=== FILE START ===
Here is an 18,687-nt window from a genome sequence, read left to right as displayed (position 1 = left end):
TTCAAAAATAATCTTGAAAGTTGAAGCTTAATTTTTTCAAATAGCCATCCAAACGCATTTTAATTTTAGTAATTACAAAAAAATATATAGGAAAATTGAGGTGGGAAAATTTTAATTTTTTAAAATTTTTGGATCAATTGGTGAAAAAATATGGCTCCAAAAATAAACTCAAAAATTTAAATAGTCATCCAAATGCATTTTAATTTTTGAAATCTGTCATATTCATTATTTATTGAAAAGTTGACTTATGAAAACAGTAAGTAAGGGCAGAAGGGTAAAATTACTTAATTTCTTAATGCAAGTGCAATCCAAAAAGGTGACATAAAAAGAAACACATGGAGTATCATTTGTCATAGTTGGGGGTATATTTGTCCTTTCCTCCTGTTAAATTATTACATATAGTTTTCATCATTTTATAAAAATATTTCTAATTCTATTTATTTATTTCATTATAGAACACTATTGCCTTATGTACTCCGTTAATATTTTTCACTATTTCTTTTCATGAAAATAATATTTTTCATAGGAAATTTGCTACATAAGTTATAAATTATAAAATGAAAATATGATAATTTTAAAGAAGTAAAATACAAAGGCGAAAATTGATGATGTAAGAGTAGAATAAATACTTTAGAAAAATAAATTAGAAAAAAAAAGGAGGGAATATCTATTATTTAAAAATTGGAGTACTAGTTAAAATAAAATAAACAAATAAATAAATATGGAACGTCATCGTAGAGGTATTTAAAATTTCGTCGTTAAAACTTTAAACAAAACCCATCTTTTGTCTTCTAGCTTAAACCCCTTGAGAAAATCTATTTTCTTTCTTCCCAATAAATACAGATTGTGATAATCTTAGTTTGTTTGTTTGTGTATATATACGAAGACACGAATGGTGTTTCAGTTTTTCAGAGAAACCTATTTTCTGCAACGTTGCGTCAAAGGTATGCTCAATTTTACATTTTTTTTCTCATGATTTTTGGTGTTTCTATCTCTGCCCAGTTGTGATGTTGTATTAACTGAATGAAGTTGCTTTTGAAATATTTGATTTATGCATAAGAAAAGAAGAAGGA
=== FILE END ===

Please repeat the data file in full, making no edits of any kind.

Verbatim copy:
Here is an 18,687-nt window from a genome sequence, read left to right as displayed (position 1 = left end):
TTCAAAAATAATCTTGAAAGTTGAAGCTTAATTTTTTCAAATAGCCATCCAAACGCATTTTAATTTTAGTAATTACAAAAAAATATATAGGAAAATTGAGGTGGGAAAATTTTAATTTTTTAAAATTTTTGGATCAATTGGTGAAAAAATATGGCTCCAAAAATAAACTCAAAAATTTAAATAGTCATCCAAATGCATTTTAATTTTTGAAATCTGTCATATTCATTATTTATTGAAAAGTTGACTTATGAAAACAGTAAGTAAGGGCAGAAGGGTAAAATTACTTAATTTCTTAATGCAAGTGCAATCCAAAAAGGTGACATAAAAAGAAACACATGGAGTATCATTTGTCATAGTTGGGGGTATATTTGTCCTTTCCTCCTGTTAAATTATTACATATAGTTTTCATCATTTTATAAAAATATTTCTAATTCTATTTATTTATTTCATTATAGAACACTATTGCCTTATGTACTCCGTTAATATTTTTCACTATTTCTTTTCATGAAAATAATATTTTTCATAGGAAATTTGCTACATAAGTTATAAATTATAAAATGAAAATATGATAATTTTAAAGAAGTAAAATACAAAGGCGAAAATTGATGATGTAAGAGTAGAATAAATACTTTAGAAAAATAAATTAGAAAAAAAAAGGAGGGAATATCTATTATTTAAAAATTGGAGTACTAGTTAAAATAAAATAAACAAATAAATAAATATGGAACGTCATCGTAGAGGTATTTAAAATTTCGTCGTTAAAACTTTAAACAAAACCCATCTTTTGTCTTCTAGCTTAAACCCCTTGAGAAAATCTATTTTCTTTCTTCCCAATAAATACAGATTGTGATAATCTTAGTTTGTTTGTTTGTGTATATATACGAAGACACGAATGGTGTTTCAGTTTTTCAGAGAAACCTATTTTCTGCAACGTTGCGTCAAAGGTATGCTCAATTTTACATTTTTTTTCTCATGATTTTTGGTGTTTCTATCTCTGCCCAGTTGTGATGTTGTATTAACTGAATGAAGTTGCTTTTGAAATATTTGATTTATGCATAAGAAAAGAAGAAGGA